Tuesday, December 21, 2010

Nightmares in Camelot: Sometimes We Can See Them


Perception has been a major part of what I puzzle over on this blog. Specifically, how perception determines reality or at least how we describe reality.

Perception is a very dangerous topic in some quarters, since defining reality according to a very limited sphere of perception is very much part of the social control apparatus. The All-Seeing Eye can't stand to think that something might lie just outside its field of vision.

At the same time we do need some kind of consensus (meaning "to sense together") as to how we define reality, if for no other reason than we need to be able to communicate with one another. This is why talking about dreams can be such a thorny issue- what we experience in our dreams is subject to a whole host of neural and emotional triggers which well up from the unconscious mind and may not be shared by your audience.

Perception and how it can be changed is a very important part of the Alien Dreaming narrative. Rick Strassman had patients who swore they were seeing all kinds of horrible aliens- reptilian, android, etc- that he couldn't. They were inconsolable- he couldn't convince them that they weren't there.

 We start to tread a very fine line between visionary experience and psychosis here, but we also find ourselves in the realm of speculative physics, in which there may very well be entities living in different frequencies or dimensions, that we may have access to in certain extreme states of consciousness.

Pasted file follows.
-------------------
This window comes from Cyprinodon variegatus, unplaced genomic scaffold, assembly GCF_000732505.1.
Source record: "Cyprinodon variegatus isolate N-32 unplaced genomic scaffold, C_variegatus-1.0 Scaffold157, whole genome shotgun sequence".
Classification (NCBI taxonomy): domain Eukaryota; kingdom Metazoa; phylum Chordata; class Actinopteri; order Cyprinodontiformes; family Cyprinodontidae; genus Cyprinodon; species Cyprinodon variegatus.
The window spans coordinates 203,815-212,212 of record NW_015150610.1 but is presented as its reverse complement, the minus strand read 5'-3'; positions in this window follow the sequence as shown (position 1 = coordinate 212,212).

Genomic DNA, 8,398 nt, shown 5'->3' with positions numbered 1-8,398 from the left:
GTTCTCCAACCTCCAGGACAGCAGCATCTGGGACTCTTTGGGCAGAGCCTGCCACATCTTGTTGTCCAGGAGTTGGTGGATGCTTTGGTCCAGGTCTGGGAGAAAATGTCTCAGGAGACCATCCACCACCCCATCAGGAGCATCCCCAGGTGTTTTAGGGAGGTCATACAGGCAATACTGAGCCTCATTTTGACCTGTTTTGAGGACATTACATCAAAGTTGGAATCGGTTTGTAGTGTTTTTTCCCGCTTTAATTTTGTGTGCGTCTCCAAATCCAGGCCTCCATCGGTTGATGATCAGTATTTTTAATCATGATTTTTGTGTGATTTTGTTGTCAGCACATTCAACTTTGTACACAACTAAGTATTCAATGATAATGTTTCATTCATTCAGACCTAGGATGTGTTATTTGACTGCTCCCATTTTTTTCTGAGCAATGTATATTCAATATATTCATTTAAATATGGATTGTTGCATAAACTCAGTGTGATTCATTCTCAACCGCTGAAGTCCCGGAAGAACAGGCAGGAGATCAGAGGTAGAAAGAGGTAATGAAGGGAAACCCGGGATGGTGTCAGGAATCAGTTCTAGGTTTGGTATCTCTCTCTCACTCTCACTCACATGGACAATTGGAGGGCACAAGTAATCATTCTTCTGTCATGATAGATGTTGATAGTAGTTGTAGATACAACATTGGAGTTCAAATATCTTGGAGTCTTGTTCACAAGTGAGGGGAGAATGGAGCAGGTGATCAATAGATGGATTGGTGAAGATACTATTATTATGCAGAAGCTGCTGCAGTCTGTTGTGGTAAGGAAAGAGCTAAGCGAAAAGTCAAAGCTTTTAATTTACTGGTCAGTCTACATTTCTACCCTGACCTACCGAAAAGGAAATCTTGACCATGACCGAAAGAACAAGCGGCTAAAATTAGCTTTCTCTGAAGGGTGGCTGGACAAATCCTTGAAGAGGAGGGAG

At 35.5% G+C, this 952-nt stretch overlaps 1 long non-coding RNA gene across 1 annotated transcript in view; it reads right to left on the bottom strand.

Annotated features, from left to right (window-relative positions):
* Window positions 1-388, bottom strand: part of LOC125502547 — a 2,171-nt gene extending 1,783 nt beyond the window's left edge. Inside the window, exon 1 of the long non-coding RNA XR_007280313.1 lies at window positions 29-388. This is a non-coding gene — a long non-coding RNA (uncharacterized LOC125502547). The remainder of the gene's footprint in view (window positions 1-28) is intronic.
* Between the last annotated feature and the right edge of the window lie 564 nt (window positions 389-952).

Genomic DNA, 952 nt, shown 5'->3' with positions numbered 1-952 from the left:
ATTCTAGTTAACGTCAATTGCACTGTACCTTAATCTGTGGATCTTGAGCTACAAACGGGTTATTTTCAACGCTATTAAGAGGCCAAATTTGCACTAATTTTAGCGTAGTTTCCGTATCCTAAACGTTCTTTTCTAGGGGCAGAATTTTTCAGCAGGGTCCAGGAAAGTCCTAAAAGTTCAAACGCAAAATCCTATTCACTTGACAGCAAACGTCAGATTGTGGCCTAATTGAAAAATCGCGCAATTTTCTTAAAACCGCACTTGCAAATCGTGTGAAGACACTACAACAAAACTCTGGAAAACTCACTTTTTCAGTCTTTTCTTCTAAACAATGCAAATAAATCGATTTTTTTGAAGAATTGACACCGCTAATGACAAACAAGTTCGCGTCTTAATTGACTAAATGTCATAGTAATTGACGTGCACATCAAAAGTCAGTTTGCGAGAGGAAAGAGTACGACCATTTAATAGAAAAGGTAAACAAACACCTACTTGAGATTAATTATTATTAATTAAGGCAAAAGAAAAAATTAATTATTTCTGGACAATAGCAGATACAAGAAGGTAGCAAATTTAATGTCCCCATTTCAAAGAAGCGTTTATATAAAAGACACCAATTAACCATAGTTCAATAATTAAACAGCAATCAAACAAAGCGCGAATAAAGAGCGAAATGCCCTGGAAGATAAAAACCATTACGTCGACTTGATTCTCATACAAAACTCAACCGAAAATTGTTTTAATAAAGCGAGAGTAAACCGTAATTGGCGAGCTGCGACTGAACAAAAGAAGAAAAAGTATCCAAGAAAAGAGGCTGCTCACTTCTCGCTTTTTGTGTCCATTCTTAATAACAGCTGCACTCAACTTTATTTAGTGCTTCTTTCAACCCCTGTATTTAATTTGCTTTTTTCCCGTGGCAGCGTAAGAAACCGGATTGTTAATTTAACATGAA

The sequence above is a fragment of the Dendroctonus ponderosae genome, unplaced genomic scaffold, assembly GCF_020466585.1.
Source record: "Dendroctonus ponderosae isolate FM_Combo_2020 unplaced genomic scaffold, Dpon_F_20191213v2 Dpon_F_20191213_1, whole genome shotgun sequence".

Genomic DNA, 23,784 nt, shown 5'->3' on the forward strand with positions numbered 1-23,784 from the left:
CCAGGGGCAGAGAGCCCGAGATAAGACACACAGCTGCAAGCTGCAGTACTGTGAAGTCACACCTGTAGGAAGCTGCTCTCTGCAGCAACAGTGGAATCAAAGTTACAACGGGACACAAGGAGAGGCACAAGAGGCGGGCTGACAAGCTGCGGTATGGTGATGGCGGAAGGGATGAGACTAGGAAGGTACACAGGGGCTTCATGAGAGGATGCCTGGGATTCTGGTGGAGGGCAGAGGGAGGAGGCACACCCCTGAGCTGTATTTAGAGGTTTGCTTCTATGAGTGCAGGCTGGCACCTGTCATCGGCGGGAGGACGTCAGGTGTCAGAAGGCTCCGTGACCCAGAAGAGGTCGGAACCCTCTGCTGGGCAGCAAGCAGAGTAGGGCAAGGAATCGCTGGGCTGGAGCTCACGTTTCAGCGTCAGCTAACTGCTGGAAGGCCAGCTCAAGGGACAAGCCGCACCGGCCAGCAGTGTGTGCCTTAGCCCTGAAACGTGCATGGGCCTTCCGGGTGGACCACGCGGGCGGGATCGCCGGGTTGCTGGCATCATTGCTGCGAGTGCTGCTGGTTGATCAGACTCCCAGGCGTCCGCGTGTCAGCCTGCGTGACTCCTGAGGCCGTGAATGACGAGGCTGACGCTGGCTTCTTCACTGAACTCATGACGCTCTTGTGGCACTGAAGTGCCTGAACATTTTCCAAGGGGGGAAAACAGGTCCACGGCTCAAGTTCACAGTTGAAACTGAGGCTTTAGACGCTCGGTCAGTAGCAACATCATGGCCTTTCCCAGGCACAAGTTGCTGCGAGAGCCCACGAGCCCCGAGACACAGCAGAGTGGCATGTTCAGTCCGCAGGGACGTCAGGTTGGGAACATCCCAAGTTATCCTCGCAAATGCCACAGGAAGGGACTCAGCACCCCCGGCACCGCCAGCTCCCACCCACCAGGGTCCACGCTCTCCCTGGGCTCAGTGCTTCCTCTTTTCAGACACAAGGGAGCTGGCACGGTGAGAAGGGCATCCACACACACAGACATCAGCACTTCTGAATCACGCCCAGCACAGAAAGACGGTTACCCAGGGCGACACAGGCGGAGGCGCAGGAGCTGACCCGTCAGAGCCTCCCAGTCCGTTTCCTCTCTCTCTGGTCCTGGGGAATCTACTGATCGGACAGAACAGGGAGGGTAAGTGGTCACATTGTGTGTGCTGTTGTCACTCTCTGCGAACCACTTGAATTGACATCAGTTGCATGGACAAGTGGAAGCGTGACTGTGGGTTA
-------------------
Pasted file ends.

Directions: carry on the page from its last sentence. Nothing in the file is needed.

Again- where do we draw the line?

"I've come to tell you what I see
There are great darknesses,
 farther than time itself..."

As usual lately, this brings me back to The Outer Limits. The second season saw a different producer at the helm, and you need to watch those episodes between the lines. You need to watch the story and the issues raised and project Joseph Stefano's vision on it all- his keen eye for noirish cinematography and musique concrete sound design. 

But the script here takes us back to an episode from the second series called "Beholder," in which a blind man has his vision restored only to be tormented by visions of an alien trapped in between dimensions. 

"Behold Eck!" (very strong shades of Eckankar, oddly enough) is essentially crippled by its production and directorial standards but the story that's buried under it all tells us a very important and strangely timeless message.

As with many episodes of this series, it tells us that while most of humanity sits back and waits for revelation to come to it, there have been those among us throughout the ages who took it upon themselves to seek revelation out on its own terms. And that more often than not required a profound change in perception. Which is why seekers (which means "to look for") would starve themselves or subject themselves to extreme conditions or even explore the botanical realms- to change how they see the world.

After all, if we can't be bothered to make that effort, why would entities from higher planes want anything to do with us at all?

Something to mull over. 'Tis the season, after all...